| auth.0003           |  0.090 |   0.023   |   3.9  |
| auth.0004           |  0.097 |   0.027   |   3.6  |
| auth.0005           |  0.126 |   0.016   |   7.9  |
| auth.0006           |  0.079 |   0.006   |  13.2  |
| auth.0007           |  0.079 |   0.011   |   7.2  |
| auth.0008           |  0.100 |   0.011   |   9.1  |
| auth.0009           |  0.085 |   0.014   |   6.1  |
| auth.0010           |  0.121 |   0.015   |   8.1  |
| auth.0011           |  0.087 |   0.018   |   4.8  |
| users.0001          |  0.871 |   0.115   |   7.6  |
| admin.0001          |  0.270 |   0.035   |   7.7  |
| admin.0002          |  0.093 |   0.022   |   4.2  |
| admin.0003          |  0.091 |   0.024   |   3.8  |
| authtoken.0001      |  0.193 |   0.036   |   5.4  |
| authtoken.0002      |  0.395 |   0.090   |   4.4  |
| clients.0001        |  0.537 |   0.082   |   6.5  |
| clients.0002        |  0.519 |   0.145   |   3.6  |
| projects.0001       |  0.475 |   0.062   |   7.7  |
| projects.0002       |  0.293 |   0.062   |   4.7  |
| sessions.0001       |  0.191 |   0.023   |   8.3  |
| tasks.0001          |  0.241 |   0.122   |   2.0  |
| tenants.0001        |  0.086 |   0.017   |   5.1  |
|---------------------|--------|-----------|--------|
|         Total time: | 10.404 |   1.618   |   6.4  |
|---------------------|--------|-----------|--------|

Our Theory:

We think it must have something to do with Talend (and Vue) initiating the process from a different domain (as it will be when the site is live), but in the case of APIBrowser, it starts from the actual endpoint (i.e. the same domain) that the endpoint is defined for.

That means, in our local environment, running from Vue, we are on local.dev and it hits the local.api endpoint. But running from APIBrowser, we go directly to local.api, then fill in the data on the form and POST it.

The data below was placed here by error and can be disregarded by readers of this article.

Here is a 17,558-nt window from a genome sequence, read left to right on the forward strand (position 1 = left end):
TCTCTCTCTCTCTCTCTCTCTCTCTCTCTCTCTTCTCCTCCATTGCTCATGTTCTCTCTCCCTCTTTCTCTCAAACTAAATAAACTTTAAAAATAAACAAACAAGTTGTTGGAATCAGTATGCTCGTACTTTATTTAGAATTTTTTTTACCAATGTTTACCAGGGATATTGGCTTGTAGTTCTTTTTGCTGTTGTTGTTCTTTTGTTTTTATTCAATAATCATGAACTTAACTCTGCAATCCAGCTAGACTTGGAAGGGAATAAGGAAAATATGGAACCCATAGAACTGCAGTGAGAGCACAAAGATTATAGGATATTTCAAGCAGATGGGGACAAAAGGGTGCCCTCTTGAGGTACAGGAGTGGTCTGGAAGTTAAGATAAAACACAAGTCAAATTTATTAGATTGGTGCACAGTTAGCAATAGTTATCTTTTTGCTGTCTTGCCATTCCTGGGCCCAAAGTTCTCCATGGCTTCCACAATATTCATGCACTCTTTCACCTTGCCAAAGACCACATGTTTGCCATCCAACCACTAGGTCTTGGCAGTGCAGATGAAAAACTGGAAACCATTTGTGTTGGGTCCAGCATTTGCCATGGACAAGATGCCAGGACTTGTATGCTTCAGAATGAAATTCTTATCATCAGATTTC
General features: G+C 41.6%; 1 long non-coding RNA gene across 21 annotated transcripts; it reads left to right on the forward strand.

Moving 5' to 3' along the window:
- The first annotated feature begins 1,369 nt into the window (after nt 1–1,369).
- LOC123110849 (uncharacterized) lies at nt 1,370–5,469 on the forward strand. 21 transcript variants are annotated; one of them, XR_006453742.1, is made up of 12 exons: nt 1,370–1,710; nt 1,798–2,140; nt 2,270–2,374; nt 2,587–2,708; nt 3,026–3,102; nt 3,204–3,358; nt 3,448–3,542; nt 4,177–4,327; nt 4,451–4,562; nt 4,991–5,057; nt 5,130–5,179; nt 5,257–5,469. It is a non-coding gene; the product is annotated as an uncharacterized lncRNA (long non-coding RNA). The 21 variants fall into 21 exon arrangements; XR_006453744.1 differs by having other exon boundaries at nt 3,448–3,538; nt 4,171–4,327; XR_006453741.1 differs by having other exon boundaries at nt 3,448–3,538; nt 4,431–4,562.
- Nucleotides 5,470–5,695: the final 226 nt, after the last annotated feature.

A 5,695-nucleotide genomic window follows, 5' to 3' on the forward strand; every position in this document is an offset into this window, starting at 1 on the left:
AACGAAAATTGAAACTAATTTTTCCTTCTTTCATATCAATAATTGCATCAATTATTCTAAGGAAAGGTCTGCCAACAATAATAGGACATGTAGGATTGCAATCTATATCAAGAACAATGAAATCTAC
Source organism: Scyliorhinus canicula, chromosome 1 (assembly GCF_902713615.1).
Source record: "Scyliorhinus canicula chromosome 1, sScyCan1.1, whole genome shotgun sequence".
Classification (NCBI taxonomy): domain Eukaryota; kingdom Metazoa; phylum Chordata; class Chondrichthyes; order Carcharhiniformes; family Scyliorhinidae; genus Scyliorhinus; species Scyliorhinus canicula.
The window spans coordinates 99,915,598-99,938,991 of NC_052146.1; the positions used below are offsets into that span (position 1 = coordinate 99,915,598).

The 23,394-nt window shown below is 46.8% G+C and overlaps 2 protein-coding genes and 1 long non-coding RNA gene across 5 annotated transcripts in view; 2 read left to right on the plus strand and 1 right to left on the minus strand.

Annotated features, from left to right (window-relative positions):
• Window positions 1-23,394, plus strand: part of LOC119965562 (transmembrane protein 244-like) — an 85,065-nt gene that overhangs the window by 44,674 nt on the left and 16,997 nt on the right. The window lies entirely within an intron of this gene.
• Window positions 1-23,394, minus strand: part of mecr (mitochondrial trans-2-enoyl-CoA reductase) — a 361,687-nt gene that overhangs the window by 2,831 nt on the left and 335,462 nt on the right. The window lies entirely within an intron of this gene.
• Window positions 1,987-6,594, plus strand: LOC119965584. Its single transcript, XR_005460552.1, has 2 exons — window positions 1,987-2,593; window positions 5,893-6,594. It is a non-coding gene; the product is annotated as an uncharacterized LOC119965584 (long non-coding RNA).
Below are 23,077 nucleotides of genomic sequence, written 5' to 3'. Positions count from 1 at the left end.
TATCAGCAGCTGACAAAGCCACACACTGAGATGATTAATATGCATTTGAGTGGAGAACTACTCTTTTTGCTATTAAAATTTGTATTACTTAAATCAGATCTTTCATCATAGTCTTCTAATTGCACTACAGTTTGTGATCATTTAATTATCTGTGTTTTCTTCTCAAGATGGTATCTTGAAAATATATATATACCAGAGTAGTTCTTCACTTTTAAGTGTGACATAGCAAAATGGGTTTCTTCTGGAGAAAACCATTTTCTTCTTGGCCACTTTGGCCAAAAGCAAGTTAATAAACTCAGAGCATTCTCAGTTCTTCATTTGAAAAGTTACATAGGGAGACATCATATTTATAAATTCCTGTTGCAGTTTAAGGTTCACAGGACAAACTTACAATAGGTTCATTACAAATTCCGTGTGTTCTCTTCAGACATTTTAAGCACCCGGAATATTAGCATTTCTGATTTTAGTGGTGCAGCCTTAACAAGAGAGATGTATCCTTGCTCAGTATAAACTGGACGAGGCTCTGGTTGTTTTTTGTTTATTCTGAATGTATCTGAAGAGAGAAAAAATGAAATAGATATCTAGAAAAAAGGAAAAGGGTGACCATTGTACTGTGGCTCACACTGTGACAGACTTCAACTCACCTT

Our theory is that it must be affecting how files are accessed. The migrate_schemas process has to open many .py files. And the worst culprit, SyncPermissions, is processing many .yaml files where we have defined our default permission structure utilized by each tenant. I should point out that the LoadFixtures process also opens external .yaml files, but in this case, it only has one file to process, so the difference is minimized.

It may be like the difference between opening an image file in code vs. a template showing an image via HTML. In the HTML version, it’s essentially another request on the server – which surely takes longer than programmatically opening an image on disk.

What we don’t understand is why opening files in these processes would be affected by the two methods of initiating the process. Obviously, since the site will have to run in Vue, having the registration process take 70 seconds when we know it could be done in only 7 seconds is unacceptable. Any help solving this issue would be greatly appreciated.

Note:

I realize it is the norm here in SO to include code for the process in question, but in this case, both processes are running the exact same code – which is why I decided not to post several hundred lines of code here.

Source: Docker Questions